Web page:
Are Elongated Pickleball Paddles Legal?

Some players don’t care much for tape, but they want longer paddles. Those players might be in luck, depending on how long they like their paddle to be.

Elongated pickleball paddles are legal as long as they meet two conditions. First, the combined length and width cannot exceed 24 inches (60.96 cm), including the edge guard and butt cap. Second, the total paddle length can’t be over 17 inches (43.18 cm).

In other words, elongated paddles are legal within certain limits. That means no cricket bats on pickleball courts.

Different Pickleball Paddle Materials

As long as your pickleball paddle doesn’t contain springy material, it’s perfectly legal. Here are some of the most common options:

  • Wood cores. This is the traditional option. These days, wood paddles aren’t as common as players tend to prefer something a little lighter.
  • Polymer cores. Inside these paddles, you’ll find little honeycombs made of polyethylene or polystyrene, both of which basically mean “plastic.”
  • Aluminum cores. This is another option that’s a little less common. However, aluminum cores can offer a nice, light weight to your paddle.

The surface of most paddles is made up of either graphite, fiberglass, polymers, or some kind of hybrid.

Picking the Right Pickleball Paddle

There’s no universal “right” and “wrong” paddle in pickleball. Some players prefer something heavier in their hands while others like to stay on the light side. Some like long, narrow paddles while others would rather use a wider surface.

The only way to pick the right pickleball paddle is to go out onto a court and try it. Of course, you can take swings in the shop, but this will only tell you so much.

If you’re looking for a safe bet, try something in between the longest paddles and the shorter ones. Starting in between the two sizes will give you a feel for how it is, and allow you to determine if you’d rather have a longer or shorter paddle.


Factors Considered in Pickleball Paddle Regulation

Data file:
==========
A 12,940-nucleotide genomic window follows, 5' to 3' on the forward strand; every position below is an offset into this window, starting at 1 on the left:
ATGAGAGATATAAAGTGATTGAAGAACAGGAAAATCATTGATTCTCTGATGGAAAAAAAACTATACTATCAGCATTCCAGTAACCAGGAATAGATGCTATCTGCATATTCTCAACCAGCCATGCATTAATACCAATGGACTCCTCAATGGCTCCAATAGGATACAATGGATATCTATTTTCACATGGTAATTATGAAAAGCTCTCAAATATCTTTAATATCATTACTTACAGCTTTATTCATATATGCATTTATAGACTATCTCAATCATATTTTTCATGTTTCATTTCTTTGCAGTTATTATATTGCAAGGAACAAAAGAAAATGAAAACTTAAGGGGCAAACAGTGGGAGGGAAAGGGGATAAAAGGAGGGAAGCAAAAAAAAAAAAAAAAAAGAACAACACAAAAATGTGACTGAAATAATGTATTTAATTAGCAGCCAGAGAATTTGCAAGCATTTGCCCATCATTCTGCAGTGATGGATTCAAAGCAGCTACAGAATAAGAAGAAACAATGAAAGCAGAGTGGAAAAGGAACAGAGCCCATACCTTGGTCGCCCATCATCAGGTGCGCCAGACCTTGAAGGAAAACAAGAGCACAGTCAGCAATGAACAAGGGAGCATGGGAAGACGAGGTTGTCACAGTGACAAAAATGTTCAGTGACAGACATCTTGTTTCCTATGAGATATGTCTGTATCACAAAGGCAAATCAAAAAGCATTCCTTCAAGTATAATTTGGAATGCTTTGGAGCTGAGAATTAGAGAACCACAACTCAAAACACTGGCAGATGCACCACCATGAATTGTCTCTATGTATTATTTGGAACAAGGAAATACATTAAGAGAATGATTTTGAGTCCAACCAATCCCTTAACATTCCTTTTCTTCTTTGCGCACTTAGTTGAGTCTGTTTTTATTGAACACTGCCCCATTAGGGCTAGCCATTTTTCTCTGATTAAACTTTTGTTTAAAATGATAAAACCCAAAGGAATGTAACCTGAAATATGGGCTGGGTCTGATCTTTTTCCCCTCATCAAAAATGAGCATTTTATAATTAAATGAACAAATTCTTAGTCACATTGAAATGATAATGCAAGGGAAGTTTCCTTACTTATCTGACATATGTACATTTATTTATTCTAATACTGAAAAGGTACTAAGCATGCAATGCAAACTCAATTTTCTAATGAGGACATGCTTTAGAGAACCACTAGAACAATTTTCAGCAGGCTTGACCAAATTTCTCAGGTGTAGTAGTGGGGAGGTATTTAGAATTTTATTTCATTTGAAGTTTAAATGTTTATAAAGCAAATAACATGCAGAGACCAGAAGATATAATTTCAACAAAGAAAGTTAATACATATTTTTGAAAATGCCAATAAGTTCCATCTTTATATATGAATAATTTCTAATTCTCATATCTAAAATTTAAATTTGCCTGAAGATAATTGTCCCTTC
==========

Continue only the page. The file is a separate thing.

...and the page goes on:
Let’s take a look at what factors go into paddle creation when a pickleball paddle manufacturer is crunching the numbers on a paddle’s shape, weight, length, and core thickness. 

First up, we have the paddle shape. While there isn’t a set form, most paddles come in a rectangular or oval shape, much like a larger version of a ping pong paddle. Different shapes can influence your gameplay, with some shapes offering more power while others focus on larger hitting areas.

Elongated or “blade-shaped” paddles sacrifice width and sweet spot for power.  While wide-body paddles accentuate accuracy around the hitting surface.  Blade-shaped paddles cannot exceed 17 long.

Paddle weight is also critical. A lighter paddle (about 7.5 to 8 oz) offers great maneuverability and is easier on the wrists, while a heavier paddle (8 to 9 oz) gives you more power. It’s all about striking a balance that fits your style and physical comfort.  I tend to lean towards 8.2oz paddles. 

Now, let’s talk paddle length and width. Most paddles must have a combined length and width of no more than 24 inches; this includes the length of the handle. Paddle lengths vary but can’t exceed 17 inches to maintain fair play. 

And finally, thickness matters. Thin paddles are around 13mm to 14mm thick.  Standard paddles are 15 to 16mm thick and ultra thick paddles are in the 19-20mm range but are rare.  Currently, there are no regulations on paddle thickness but I expect that to change as paddle technology continues to evolve. 

Thicker paddles provide more touch and feel while thinner paddles give you more pop and power and sacrifice the level of control.

Are some Pickleball Paddle Brands More Compliant Than Others?

Yes!  Some brands have had some issues with the USAPA and have had certain models banned.  The brand that is the most infamous for this is CRBN.  They’re a reputable brand but certain series within their paddle lineup have been banned.

What was the reason?

They exceeded the limit set by the USAPA for paddle “texture”.  Basically, the paddle surface was too gritty and rough giving these paddles too much grip.  This results in a competitive advantage when it comes to spin.